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The winner takes it all
  1. K Walsh
  1. Correspondence to:
 K Walsh
 BMA House, Tavistock Square, London, WC1H 9JR;

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We all make mistakes from time to time. I have made my fair share, but none of my mistakes have ever won a prize.

In 2002 Lundbeck breached the UK industry code of practice in the way it advertised escitalopram (Cipralex). Escitalopram is the son of citalopram (Cipramil). The company claimed that its new drug, escitalopram was more effective than citalopram, even though the two drugs have exactly the same active ingredient.1

The company was found to have breached the industry code, mainly by stating that “Cipralex is significantly more effective than Cipramil in treating depression”. The company also attributed side effects to citalopram in its literature on escitalopram that were not mentioned in promotional material for the older product.1

So far so bad. Then, however, the sixth annual Communiqué Awards gave the people who launched escitalopram (Cipralex) something to smile about. These awards celebrate “the imagination, creativity, and sheer hard work of the best of public relations and medical education” and the winners can be found on—the website of Pharmaceutical Marketing.2

Winners are chosen for “helping patients access the best and most appropriate treatment and in equipping health care professionals to best manage new technologies within increasing demands and finite resources”.2

And the prize for “Launch of the Year” at the 2003 Communiqué Awards goes to? Step forward the award winner: Cipralex Launch. The agency was Athena Medical public relations and the client was Lundbeck.3

When drug companies launch a product they spend a lot of time deciding what pitch they are going to send out about the drug in the months and years ahead, and the first and most important pitch is the launch. In the drug industry as in life you only get one chance to make a first impression.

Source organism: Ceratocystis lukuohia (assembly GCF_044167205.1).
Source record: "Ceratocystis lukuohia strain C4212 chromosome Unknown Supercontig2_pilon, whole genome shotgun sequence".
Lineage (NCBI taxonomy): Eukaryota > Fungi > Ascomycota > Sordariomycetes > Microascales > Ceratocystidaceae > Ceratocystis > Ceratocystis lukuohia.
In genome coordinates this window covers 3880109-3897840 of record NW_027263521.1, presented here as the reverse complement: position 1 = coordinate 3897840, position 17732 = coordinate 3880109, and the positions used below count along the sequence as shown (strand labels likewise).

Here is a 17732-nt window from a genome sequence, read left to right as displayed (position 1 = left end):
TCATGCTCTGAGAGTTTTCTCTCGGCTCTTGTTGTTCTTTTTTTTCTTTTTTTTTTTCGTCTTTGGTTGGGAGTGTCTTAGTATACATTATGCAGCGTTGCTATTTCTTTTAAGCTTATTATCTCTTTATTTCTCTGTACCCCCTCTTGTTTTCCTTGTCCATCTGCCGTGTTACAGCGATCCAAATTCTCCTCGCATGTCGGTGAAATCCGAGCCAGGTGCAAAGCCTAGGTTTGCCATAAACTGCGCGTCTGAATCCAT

You may have thought that the most important part of the launch is to get a message about the product across to doctors after the drug has been licensed, but the primary objective of many launches is to get the drug mentioned on as many television programmes and in as many newspapers as possible. Most companies start thinking about the launch even before the drug has entered phase II testing. This can be a few years before the drug gets its licence, which enables the companies to start to develop their key messages and to work on relationships with opinion leaders. They can then set the tone for the big bang that is about to come. The big bang helps them get their message out quickly and effectively to as many people as possible. This means big adverts, big meetings, and big names. Dr Mo Mowlam spoke for over an hour at the launch meeting of escitalopram. After the big bang they look at the results: how many newspapers carried the story, how often was it mentioned on the radio, and most importantly, how many doctors took pen to paper and wrote out a prescription.

Even a curmudgeon like me cannot but admire the verve and can do attitude of drug companies when they launch their products. It looks and sounds like a war cabinet getting down to work, but should it look and sound like this? Or should we change the way drugs are launched and marketed? Or should we just do what we have done in the past and fiddle around with the rules of engagement?